Nice Price Or Crack PipeIs this used car a good deal? You decide!

Ohio’s not the best place to go whale watching, but today’s Cleveland-located Nice Price or Crack Pipe Camaro will at least let you spy a whale’s tail. You’ll just need to decide if its price is a fluke.

It's a bit odd to me that the current retro-themed Camaro channels the car’s first-generation body style and not that of its successor. It seems like that ‘70s pony was the far more beloved among Camaro enthusiasts, despite the car’s decline over the decade in performance, build quality, and appearance.


Today’s 1979 Camaro is from that nadir-end of the model’s lifespan, which as you might recall was comprised of three distinct models identifiable by their bumpers, among other things.

The second generation Camaro debuted as a 1970 model on a new but familiar platform. Coil-sprung A-arms in front and a leaf-spring live axle in back supported a plethora of inline six cylinder and V8 engines.

Two noses were offered; the standard full-width blade bumper and the Rally-Sport with its open grille and twin bumperettes. Out back, four round tail lamps showed solidarity with the Corvette. It should be noted that the Camaro’s base engine this year - the 250-CID six - put out 155-bhp, albeit under the older gross-output standards.


In 1974 the second iteration of the second generation made its debut. The Camaro grew 7-inches this year, owing to its 5-mph compliant aluminum bumpers which also required a redesign of the nose and tail, both of which now were sloped rather than straight. Out back the round lights were replaced with rectangular units that tapered to a point around the corners. The back window also grew this year, wrapping around the sides allowing for lots more light in the back seat.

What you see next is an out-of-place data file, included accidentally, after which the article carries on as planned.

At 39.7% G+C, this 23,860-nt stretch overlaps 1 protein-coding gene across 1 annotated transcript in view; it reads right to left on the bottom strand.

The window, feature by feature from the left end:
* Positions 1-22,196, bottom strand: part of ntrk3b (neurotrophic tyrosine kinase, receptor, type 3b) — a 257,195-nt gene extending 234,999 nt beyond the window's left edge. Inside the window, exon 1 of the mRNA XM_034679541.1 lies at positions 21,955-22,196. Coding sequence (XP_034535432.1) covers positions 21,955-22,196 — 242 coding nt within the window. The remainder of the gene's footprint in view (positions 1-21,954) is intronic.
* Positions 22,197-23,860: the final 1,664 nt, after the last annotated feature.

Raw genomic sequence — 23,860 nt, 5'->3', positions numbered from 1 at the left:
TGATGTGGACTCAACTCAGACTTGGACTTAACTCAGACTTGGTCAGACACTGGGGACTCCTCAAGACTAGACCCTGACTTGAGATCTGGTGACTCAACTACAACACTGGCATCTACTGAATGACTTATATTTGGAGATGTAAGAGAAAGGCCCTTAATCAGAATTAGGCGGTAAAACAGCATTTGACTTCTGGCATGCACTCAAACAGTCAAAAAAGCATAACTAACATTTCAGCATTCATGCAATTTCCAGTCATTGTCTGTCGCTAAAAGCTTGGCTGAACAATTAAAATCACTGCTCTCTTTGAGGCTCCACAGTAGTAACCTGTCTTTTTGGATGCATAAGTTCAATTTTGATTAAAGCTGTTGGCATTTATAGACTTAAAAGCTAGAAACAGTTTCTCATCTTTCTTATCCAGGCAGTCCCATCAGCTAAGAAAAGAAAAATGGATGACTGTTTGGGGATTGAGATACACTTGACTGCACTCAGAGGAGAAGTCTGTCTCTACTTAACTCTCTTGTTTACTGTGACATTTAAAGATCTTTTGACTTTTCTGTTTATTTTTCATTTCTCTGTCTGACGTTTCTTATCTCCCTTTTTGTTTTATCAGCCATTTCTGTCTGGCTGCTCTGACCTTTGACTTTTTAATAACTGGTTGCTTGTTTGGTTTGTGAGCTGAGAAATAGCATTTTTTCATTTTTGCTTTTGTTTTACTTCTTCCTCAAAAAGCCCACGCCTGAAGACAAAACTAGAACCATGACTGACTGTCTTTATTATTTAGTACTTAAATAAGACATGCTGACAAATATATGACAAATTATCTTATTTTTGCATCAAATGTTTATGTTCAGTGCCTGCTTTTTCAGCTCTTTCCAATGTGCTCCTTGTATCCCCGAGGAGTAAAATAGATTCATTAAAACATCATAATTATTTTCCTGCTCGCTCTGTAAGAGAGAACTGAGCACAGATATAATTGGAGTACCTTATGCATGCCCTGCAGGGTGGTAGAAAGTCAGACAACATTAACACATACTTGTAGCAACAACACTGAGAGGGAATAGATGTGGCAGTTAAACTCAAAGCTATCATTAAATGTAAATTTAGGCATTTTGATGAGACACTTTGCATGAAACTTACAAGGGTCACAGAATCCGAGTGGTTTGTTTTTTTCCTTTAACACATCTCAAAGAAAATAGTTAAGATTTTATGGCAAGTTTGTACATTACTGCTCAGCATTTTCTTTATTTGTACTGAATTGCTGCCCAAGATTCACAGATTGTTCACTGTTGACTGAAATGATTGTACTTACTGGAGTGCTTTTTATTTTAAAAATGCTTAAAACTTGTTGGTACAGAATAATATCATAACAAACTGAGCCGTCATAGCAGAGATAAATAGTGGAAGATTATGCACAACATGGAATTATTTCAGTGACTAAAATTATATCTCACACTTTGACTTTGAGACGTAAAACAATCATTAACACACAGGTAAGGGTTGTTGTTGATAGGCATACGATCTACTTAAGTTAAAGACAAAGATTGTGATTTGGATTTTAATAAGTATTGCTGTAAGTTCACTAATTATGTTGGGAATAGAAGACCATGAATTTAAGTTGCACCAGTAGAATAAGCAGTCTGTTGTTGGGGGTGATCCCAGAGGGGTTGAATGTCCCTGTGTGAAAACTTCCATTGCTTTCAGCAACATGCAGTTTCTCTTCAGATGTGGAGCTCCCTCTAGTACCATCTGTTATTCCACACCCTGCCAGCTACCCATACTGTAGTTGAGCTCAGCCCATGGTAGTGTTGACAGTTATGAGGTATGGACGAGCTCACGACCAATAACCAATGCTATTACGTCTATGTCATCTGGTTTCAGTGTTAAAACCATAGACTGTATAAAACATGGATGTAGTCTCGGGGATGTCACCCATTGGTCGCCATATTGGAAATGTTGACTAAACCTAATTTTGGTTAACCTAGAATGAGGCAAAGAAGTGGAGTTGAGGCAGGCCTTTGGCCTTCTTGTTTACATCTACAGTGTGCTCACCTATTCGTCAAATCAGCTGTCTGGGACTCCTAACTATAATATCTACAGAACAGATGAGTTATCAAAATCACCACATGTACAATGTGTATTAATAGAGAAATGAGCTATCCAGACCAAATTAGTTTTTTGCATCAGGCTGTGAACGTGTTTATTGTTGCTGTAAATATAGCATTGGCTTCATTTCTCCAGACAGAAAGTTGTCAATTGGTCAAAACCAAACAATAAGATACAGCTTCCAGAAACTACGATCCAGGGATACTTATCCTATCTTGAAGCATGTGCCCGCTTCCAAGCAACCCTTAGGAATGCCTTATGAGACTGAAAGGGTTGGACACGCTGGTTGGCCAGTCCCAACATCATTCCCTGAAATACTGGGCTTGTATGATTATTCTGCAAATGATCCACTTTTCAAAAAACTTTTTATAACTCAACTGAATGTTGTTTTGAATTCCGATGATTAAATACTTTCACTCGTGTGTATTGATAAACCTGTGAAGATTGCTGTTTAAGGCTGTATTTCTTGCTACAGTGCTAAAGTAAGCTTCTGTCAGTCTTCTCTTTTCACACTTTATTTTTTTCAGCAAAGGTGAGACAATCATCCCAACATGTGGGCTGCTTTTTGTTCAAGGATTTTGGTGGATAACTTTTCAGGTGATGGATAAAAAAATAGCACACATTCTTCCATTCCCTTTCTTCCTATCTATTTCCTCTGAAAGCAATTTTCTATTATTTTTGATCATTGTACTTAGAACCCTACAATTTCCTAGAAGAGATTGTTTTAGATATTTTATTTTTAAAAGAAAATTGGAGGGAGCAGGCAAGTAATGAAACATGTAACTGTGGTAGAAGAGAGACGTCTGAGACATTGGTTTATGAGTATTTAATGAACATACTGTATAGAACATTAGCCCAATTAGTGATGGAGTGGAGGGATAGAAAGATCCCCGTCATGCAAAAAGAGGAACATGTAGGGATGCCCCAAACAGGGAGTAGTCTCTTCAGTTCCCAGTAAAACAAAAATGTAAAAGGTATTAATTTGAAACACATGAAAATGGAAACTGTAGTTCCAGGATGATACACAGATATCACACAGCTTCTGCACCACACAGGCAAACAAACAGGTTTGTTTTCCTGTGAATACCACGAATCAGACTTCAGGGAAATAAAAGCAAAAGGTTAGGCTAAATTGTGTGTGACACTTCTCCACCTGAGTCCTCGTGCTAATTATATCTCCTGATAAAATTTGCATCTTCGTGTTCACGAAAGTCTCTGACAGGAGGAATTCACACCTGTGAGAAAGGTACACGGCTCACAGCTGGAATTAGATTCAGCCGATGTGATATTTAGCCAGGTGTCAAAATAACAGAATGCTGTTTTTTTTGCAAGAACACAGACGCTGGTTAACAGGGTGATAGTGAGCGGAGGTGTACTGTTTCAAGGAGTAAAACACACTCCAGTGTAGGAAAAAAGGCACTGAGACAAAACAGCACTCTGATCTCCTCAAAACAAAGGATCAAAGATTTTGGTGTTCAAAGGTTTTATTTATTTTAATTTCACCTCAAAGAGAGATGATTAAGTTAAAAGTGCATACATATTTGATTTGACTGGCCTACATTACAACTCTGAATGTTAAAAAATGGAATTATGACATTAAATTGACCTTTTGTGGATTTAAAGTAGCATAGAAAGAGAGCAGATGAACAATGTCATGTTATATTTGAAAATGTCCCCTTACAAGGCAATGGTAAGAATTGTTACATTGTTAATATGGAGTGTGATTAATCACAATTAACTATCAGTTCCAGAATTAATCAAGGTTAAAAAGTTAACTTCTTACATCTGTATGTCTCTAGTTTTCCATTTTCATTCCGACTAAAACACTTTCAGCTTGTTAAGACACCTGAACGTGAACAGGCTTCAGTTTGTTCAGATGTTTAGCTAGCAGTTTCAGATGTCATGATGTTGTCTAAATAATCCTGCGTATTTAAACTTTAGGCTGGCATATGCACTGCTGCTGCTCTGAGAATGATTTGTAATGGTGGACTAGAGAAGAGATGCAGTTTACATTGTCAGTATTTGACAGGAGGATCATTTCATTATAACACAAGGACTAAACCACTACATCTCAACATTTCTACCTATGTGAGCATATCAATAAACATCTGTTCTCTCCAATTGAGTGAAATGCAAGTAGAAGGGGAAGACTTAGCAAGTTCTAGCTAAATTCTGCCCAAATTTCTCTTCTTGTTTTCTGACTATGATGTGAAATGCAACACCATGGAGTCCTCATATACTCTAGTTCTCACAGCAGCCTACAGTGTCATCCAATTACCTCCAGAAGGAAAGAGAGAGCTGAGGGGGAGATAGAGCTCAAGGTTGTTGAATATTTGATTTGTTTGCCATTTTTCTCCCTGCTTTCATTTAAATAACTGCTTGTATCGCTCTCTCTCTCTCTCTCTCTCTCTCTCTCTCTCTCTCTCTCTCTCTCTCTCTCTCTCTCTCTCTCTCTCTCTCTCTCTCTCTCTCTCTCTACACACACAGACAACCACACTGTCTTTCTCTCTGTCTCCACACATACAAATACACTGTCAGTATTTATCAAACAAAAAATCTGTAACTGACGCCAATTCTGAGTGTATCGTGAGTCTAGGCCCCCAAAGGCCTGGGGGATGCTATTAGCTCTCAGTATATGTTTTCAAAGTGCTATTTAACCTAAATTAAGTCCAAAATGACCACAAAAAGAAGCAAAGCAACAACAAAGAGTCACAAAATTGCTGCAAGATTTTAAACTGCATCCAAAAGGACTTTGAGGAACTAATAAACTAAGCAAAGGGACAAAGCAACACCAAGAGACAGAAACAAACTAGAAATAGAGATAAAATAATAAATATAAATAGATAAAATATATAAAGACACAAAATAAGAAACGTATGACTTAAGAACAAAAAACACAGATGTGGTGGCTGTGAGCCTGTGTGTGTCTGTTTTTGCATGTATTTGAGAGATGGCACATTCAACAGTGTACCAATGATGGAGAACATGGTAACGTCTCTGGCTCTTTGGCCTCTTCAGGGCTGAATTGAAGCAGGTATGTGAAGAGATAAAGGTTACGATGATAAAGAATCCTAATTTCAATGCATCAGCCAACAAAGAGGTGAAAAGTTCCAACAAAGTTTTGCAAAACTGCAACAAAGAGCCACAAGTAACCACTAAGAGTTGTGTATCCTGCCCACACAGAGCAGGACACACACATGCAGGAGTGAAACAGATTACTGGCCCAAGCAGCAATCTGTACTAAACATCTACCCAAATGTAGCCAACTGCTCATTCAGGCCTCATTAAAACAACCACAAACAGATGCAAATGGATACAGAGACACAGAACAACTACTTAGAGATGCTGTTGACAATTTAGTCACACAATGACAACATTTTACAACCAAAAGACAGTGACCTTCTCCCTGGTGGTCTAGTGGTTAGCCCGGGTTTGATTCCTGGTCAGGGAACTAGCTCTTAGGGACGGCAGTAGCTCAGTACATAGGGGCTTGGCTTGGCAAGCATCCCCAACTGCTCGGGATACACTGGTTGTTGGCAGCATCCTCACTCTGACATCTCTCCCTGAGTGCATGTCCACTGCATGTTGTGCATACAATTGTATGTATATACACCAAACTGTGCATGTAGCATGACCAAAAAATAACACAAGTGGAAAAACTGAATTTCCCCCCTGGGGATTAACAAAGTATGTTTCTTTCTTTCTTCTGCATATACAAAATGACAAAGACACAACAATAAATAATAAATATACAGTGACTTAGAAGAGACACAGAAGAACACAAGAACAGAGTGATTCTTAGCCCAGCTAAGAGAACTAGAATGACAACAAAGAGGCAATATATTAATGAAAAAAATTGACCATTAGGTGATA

Come 1978 and things changed once again, the metal bumpers now replaced by plastic caps that tied into the bodywork but were so lumpy in appearance that they looked like Rocky IV to the earlier cars’ Rocky I. Also, the tail lights became larger with the appearance of a full-width panel, the lenses separated by an ill-fitting plastic section that housed the door for the centrally-located gas cap- ‘member those?


This ’79 has all of those changes, along with the new dash that appeared this model year, and a set of dusty grey alloy five-spokes off of a third-generation car. Of course the best part of this car is its whale tail trunk lid. Now the whale tail is probably most famous as having been a prominent visual indicator of Porsche’s original 930 model, but it’s never been exclusive to that car.


It’s also equally famous for being the part of the thong that’s visible over the top of girls’ low-rider pants when they bend over, and it looks just as good here on this Camaro. If you disagree with that assessment then the ad notes the inclusion of the original lid in the sale.


The rest of the body looks pretty clean, although the general fit and body gap irregularities are historical evidence of GM’s disregard for build quality in the late ‘70s, especially at the Norwood and Van Nuys plants.

Inside it’s a little more rough, although the seller judiciously composes his single cabin image to mask the torn part of the driver’s high-back. You can see it in the video however, and this brings up the fact that this Metallica-infused video is one of the best sales tools I have ever seen.

Now that you’re all pumped up, lets delve under this Camaro’s hood. Now, remember 8 years earlier when the base six has 155 horses? Okay, this car rocks a 350, not a six, but even with the 4bbl that engine was factory spec’d at 170-bhp. The hotter motor in the Z-28 only sported 5-horses more. That somewhat tepid mill is backed up by a TH350 and as you saw in the video is able to smoke the back meats should the need arise.


The ad notes 104,000 on the car and that it’s a Rally Sport model. That means the car has been resprayed over the course of those miles as the RS came from the factory with two-tone bodywork, and I don’t think the CAMARO decal and stripes were stock.


This Ohio whale could be yours for $4,500, and it’s now time to decide if that’s a whale of a deal or if that price means that this Camaro’s tail is told.

You decide!


Cleveland Craigslist, or go here if the ad disappears.

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